# Gravity violating the conservation of energy in a closed system?

1. May 31, 2009

### logos

I have devised a simple thought experiment which leads me to an absurd conclusion and I feel I’m missing something obvious but I cant see where I’m wrong and I hope you could help point out my error.

I start with an empty space initially containing two masses that are at rest relative to each other, the total energy of this system would be the rest mass (E=mc2) right?

But as time starts gravity will start accelerating these masses towards each other giving me the energy of the rest mass + a non 0 kinetic energy. This would in my mind imply either a decrease in the mass of the objects or an increase of the total energy of the closed system, neither of which seem logical?

Now I realize I’m probably missing something obvious here but I cant for my life figure out what…

2. May 31, 2009

### Pengwuino

When you put the first mass in the system, all is fine and dandy. However, by placing the second mass in the system, you obviously impart a potential energy to each mass. This potential energy is what accounts for the missing energy in your thought experiment.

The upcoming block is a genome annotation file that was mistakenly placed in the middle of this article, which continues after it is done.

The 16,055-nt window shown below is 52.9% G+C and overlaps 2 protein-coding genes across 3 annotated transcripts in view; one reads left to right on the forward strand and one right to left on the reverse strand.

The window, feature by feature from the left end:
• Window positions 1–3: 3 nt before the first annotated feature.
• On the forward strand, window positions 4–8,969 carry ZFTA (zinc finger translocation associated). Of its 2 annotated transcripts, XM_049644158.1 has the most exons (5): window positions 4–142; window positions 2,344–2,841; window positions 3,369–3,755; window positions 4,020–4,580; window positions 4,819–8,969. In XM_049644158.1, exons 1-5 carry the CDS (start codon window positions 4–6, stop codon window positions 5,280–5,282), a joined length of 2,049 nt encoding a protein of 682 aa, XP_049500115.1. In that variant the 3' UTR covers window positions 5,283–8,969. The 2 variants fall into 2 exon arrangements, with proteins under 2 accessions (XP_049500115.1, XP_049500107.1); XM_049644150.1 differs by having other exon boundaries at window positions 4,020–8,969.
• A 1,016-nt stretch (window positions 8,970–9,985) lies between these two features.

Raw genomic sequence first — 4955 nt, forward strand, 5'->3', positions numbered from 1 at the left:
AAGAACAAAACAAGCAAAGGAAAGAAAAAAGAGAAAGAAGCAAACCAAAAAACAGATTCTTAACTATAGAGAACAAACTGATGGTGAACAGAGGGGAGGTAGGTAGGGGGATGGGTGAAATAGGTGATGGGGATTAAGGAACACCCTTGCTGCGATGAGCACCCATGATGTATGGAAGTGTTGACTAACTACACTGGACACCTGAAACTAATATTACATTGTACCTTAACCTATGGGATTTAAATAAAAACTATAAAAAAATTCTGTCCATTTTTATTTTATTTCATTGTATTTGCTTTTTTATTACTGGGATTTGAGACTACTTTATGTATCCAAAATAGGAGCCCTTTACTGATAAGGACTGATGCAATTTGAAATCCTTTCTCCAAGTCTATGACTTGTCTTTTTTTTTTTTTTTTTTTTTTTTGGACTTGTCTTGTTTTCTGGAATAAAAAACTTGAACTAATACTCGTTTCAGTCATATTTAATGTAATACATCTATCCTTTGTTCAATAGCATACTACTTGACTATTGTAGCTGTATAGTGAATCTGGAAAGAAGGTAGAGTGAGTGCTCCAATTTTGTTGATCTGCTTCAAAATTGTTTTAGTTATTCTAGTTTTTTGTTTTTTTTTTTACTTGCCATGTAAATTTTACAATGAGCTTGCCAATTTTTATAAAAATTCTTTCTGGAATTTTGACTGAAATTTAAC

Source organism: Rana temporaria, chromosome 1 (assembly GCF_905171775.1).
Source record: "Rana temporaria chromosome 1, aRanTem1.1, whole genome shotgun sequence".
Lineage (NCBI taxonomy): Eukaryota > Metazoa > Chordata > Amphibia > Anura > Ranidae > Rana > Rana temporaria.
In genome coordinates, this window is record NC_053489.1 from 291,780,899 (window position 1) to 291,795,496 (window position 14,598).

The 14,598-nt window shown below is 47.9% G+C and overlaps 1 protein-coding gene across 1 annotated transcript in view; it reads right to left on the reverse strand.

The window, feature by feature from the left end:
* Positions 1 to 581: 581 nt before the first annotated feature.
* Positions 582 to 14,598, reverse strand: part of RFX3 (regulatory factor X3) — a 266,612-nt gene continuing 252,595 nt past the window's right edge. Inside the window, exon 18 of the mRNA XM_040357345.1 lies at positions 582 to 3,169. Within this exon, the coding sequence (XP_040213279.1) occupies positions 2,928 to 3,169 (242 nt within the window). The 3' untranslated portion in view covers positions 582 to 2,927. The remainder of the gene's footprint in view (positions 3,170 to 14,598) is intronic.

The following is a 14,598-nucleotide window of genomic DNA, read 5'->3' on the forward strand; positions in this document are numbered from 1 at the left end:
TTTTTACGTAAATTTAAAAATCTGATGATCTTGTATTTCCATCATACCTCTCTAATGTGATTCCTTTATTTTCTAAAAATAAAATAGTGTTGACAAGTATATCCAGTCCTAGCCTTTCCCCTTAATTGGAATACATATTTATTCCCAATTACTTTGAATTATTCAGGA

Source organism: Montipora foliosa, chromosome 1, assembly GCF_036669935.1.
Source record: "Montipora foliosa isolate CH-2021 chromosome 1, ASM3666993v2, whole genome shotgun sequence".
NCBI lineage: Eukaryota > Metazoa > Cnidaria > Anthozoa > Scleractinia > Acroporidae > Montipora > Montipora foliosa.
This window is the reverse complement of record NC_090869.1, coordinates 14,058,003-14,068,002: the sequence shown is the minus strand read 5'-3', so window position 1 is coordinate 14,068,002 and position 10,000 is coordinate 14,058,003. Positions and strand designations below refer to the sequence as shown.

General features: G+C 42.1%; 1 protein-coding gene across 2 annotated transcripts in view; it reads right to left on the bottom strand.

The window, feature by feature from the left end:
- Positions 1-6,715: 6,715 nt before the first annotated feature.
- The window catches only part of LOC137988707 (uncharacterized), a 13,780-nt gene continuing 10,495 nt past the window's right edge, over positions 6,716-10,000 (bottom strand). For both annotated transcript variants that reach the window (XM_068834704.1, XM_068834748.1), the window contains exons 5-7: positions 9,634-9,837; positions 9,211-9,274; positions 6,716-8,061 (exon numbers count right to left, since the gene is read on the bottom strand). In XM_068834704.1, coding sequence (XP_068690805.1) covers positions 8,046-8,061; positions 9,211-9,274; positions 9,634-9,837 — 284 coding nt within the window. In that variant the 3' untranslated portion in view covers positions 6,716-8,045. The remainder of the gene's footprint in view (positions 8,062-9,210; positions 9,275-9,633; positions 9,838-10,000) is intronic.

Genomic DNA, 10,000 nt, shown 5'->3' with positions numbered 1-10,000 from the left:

3. May 31, 2009

### cesiumfrog

What is the rest mass of a gravitationally bound system?

Presumably it is less than that of its components, by the amount of the escape energy. Might not be trivial to prove the difference in the system's inertia.

Last edited: May 31, 2009
4. May 31, 2009

### logos

Ah, of course. As I thought it’s obvious now that somebody pointed it out. I blame not noticing it myself on having substituted sleep with caffeine for to long now during exam season…

Anyway thanks so much for the help.

5. May 31, 2009

### Riemannliness

Be careful with those caffeine substitutions - they work for math but not so much for thought experiments in physics.